LULU Lost its Luster


Wow, Lululemon’s (LULU) really lost its luster. LULU’s profit estimates have dropped four quarters in a row, and now profit growth is expected to decline for the next two quarters. Still, the stock is expensive, as it sells for 23 times earnings.

And this week in the news LULU’s founder is considering a buyout of the company. Good luck with that. I think before that can get accomplished the company has to gain some stability in regards to its profit estimates. You can’t borrow with the expectation the company will make $2 in profits next year, because four quarters ago the company was expected to make $3 in 2015. With that trend, one could argue the company might only make $1 next year (unlikely) and for $41 a share that’s a high price to pay.

One Year Chart

LULU_2014_Q2This stock had been terrible since it dropped in December. Quarterly profit growth has averaged only 5% the last four quarters (bottom/left) and estimates look even worse.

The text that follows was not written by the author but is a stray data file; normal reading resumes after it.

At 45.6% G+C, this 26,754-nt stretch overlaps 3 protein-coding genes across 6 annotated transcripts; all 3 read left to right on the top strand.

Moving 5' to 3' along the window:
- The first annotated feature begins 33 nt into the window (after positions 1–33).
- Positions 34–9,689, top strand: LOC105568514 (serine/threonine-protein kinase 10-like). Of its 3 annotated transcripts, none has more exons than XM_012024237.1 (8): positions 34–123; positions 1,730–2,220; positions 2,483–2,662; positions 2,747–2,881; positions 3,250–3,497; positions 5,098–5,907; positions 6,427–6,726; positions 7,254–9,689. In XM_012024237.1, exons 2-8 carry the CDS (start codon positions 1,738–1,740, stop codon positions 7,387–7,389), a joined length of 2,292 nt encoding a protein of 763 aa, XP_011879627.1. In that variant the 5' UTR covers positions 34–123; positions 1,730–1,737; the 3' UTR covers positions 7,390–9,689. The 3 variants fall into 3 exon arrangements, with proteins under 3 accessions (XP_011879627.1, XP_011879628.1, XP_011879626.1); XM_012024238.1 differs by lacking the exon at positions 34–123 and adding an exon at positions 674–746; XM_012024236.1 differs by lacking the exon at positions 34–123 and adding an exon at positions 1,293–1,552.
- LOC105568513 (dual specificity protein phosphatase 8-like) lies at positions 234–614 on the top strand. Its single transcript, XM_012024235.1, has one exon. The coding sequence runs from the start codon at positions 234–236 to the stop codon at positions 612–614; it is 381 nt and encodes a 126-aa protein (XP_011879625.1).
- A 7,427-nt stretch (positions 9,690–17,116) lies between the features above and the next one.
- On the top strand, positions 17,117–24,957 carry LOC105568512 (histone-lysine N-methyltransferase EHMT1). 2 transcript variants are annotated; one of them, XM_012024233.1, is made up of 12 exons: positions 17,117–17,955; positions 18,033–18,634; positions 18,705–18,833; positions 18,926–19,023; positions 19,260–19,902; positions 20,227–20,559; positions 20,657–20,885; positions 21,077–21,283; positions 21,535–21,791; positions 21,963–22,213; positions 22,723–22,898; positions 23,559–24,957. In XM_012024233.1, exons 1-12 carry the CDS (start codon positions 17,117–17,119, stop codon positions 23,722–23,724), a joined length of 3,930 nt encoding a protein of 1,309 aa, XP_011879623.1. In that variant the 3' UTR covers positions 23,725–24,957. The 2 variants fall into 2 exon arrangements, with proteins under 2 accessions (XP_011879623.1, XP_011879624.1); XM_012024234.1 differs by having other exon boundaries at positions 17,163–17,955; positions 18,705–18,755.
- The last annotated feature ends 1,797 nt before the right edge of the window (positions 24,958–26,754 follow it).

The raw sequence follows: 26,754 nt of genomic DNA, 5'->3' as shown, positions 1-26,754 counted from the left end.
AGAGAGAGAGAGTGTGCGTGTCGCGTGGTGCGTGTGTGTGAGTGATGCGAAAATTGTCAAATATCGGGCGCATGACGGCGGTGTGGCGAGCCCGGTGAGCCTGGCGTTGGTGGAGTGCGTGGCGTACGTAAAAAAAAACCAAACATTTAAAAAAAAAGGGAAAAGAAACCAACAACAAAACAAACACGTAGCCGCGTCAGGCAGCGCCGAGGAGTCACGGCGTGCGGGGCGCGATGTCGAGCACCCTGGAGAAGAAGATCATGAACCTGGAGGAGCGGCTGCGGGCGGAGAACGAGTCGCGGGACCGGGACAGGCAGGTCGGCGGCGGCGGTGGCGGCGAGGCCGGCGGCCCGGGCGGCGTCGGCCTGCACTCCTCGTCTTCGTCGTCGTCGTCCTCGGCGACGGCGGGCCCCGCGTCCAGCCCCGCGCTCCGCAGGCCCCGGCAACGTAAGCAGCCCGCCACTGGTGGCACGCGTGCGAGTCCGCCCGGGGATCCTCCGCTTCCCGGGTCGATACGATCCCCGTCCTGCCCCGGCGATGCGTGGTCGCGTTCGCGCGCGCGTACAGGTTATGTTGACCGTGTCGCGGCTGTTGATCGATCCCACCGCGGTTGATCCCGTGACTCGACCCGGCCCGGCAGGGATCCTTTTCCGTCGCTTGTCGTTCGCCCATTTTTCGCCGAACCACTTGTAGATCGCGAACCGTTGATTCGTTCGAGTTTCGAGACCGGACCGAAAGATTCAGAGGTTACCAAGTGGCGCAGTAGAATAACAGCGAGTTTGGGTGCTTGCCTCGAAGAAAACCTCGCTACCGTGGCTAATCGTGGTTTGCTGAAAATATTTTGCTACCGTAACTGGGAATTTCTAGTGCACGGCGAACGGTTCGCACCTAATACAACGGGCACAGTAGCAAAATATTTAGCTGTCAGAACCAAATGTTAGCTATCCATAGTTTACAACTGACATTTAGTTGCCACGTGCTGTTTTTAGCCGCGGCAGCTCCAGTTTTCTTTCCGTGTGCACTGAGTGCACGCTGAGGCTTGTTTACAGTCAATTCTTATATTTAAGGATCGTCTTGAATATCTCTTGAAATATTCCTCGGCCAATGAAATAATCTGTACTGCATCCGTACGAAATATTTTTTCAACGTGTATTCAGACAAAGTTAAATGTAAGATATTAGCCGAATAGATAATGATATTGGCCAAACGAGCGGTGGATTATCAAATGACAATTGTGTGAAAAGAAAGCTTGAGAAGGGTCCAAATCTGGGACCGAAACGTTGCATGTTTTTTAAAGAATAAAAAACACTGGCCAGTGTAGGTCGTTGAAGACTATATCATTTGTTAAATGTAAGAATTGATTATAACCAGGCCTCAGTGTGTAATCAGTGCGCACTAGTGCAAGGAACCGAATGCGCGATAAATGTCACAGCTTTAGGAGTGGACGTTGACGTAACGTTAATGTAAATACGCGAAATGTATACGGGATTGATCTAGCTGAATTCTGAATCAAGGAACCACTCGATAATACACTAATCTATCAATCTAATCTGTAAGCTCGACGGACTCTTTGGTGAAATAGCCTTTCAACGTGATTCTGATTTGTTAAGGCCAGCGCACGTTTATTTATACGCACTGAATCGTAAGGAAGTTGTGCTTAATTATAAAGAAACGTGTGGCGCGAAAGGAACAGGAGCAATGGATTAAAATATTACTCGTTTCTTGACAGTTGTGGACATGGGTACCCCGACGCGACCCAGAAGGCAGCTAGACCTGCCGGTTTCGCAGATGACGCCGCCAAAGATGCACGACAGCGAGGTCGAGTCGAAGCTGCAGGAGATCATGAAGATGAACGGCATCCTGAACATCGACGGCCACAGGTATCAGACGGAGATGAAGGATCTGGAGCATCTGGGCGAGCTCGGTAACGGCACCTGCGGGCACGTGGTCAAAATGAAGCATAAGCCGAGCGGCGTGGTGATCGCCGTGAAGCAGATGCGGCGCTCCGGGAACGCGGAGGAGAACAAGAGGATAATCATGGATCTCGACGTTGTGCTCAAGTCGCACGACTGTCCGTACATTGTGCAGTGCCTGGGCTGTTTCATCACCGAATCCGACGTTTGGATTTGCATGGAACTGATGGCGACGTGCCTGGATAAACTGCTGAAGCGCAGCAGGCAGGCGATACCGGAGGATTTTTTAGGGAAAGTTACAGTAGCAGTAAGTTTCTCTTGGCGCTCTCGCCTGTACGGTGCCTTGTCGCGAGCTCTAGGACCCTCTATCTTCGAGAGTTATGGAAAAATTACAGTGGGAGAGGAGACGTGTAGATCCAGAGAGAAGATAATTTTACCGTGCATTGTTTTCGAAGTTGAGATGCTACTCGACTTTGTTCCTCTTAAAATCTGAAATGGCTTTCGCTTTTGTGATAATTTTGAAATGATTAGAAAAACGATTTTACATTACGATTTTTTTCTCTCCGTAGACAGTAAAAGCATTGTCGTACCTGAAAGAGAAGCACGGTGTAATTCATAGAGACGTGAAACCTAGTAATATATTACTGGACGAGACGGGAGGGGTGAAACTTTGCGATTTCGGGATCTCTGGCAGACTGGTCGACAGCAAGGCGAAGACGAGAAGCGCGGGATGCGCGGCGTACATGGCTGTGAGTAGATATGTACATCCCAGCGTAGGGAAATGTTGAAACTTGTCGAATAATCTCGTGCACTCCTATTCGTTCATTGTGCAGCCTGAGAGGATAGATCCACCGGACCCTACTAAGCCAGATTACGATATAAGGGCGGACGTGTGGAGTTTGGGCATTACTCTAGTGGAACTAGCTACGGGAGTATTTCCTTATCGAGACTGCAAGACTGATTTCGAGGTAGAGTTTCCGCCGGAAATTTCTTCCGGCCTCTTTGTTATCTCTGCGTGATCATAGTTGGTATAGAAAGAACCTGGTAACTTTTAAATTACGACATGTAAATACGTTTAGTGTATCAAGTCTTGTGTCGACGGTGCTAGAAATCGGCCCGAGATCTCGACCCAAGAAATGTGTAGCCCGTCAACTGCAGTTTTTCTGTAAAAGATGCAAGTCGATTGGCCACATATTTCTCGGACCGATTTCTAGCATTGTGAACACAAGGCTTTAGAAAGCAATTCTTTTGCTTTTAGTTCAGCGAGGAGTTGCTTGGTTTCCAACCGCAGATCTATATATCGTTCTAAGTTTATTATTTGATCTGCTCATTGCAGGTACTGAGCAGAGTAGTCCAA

Yet LULU still has a P/E of 23. I wouldn’t consider the stock unless the P/E got down to 20 — and estimates stopped falling.

Fair Value

LULU_2014_Q2_FVA 20 P/E on the stock puts my 2014 Fair Value at $35. These charts and tables were done on 6/25 when LULU was $41. Today, 7/3, the stock is $43. Even if we look out a year, to 2015’s Fair Value the stock doesn’t seem to have upside.

Sharek’s Take

Lululemon used to be a fabulous stock to own, during its glory days of 2009-2012. I covered the stock at the time, and can tell you a key ingredient to the stock’s rise was earnings estimates were rising — fast. Now LULU is at the other end of the spectrum, with earnings estimates declining fast. I would like to say this stock is a good buy on a dip but the P/E is too high and these numbers keep going down. This isn’t a stock I’m interested in at this time.

View the Earnings Table here.
View the Profit History here.
View the Ten Year Chart here.
David Sharek David Sharek is stock portfolio manager and CEO of David believes a company's profits ultimately drive the price of its stock. His book The School of Hard Stocks can be found on